weather icon Clear

Victor Joecks: A clarifying question on energy choice initiative

It would be shocking if the money spent promoting or attacking Question 3 doesn’t make it the most expensive ballot question in Nevada history.

Despite a barrage of ads from both sides, many voters remain unsure of the answer to the most important question. Will passing energy choice lower or increase electric bills?

If voters believe Question 3 will save them money, it’ll surge to victory. If voters think it’ll raise electricity rates, efforts to pass the ballot question will short-circuit.

But whom to believe? The “no” campaign has relied heavily on ads from veterans, teachers and firefighters talking about why they oppose it. It’s not clear why being a veteran, teacher or firefighter gives one any special expertise on energy rates. The same logic holds true for the “yes” ad featuring TV star Jonathan Scott. Being a TV star makes you well-known. There’s not a lot of overlap between fame and a deep knowledge of energy policy.

The “no” campaign claims the average rates in states with deregulated electricity are higher than Nevada’s rate. That’s misleading, according to Jon Wellinghoff, the former chairman of the Federal Energy Regulatory Commission, who’s with the “yes” campaign.

“By them picking averages, they’re picking the total of both very high rates in those states … and also extremely low rates,” he said while filming Nevada Politics Today. “Fortunately, if we have choice, we don’t have to pick the average rate or the highest rate in Nevada. As they do in Texas and other places, we can pick the lowest rate.”

Sure enough. If you read the fine print on the “no” campaign’s mailer, it says, “rates are a weighted average.” Representatives of the campaign also refused an invitation to debate Wellinghoff on Nevada Politics Today, which is always telling.

That may feel too theoretical for some people. Fortunately, you can get clarity on the price issue by asking one question. What are the people who know this issue best doing with their own money?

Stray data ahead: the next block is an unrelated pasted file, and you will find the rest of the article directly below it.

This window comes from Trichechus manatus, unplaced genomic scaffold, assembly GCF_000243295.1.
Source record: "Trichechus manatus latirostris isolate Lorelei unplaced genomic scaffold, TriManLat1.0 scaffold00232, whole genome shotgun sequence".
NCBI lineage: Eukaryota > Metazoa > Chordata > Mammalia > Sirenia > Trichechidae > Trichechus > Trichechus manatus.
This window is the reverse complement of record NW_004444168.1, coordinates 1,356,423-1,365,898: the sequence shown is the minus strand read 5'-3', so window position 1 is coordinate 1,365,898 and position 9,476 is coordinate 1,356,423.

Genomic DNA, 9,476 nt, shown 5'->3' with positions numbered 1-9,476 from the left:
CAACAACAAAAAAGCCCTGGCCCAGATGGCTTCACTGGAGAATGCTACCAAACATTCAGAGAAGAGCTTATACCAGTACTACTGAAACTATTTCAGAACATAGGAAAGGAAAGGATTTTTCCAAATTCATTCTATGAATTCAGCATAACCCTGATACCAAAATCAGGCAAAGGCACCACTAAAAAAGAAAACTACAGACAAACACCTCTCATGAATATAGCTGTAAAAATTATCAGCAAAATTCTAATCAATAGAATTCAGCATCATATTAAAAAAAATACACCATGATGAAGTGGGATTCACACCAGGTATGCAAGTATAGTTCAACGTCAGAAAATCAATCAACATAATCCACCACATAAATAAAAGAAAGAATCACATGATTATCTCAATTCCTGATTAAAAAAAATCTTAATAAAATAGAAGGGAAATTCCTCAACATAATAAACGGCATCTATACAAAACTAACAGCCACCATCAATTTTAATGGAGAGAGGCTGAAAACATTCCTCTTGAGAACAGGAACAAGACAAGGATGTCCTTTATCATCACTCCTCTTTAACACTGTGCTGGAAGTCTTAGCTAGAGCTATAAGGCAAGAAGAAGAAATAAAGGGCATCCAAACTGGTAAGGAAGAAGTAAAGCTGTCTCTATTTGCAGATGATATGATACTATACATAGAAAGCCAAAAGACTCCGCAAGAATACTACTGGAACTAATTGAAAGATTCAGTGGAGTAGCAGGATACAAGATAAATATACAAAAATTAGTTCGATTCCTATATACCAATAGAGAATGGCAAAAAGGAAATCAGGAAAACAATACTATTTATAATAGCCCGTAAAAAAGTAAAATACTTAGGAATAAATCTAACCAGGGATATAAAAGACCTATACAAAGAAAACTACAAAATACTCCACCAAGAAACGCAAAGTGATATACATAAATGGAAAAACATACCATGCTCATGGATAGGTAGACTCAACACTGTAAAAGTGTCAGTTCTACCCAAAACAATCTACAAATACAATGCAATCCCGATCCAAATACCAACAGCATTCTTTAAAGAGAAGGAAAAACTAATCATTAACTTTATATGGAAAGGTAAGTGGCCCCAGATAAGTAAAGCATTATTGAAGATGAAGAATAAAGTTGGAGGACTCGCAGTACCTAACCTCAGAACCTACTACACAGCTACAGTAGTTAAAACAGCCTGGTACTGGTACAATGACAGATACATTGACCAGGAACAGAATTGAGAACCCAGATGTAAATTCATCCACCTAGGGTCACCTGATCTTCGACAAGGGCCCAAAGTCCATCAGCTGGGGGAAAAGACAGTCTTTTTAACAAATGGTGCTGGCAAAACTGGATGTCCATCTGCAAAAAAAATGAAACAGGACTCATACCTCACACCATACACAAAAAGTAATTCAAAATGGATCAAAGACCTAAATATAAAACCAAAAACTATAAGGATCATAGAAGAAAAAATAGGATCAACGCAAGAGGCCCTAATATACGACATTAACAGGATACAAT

Strip casinos are some of the biggest power users in the state. They pay smart people lots of money to keep their costs down. Those data nerds know if NV Energy is offering a good deal or a rip-off. Best of all, you can find out what they’ve done with their company’s money. While residential consumers are stuck with NV Energy — unless Question 3 passes — large corporations can purchase energy on the open market after paying an exit fee.

In 2016, MGM Resorts paid $86.9 million to leave, and Wynn Resorts paid $15.7 million. Caesars Entertainment paid $44 million in 2017. NV Energy’s prices were so high, those three companies were willing to pay more than $145 million just for the ability to buy power on the open market.

Talk is cheap. Leaving NV Energy isn’t. Large corporations have spent millions to ditch NV Energy’s monopoly. Pass Question 3, and you’ll have the same opportunity — with one major difference. It won’t cost you a dime.

Victor Joecks is a columnist for the Las Vegas Review-Journal.

Don't miss the big stories. Like us on Facebook.
NEVADA VIEWS: It’s time to climb out of Yucca Mountain’s shadow

The recent motion filed by the state of Nevada to formally end the Yucca Mountain Nuclear Waste Repository project has sparked both support and outrage among Nevadans. Yucca Mountain has been a subject of national controversy for more than 40 years since the project’s environmental review process began.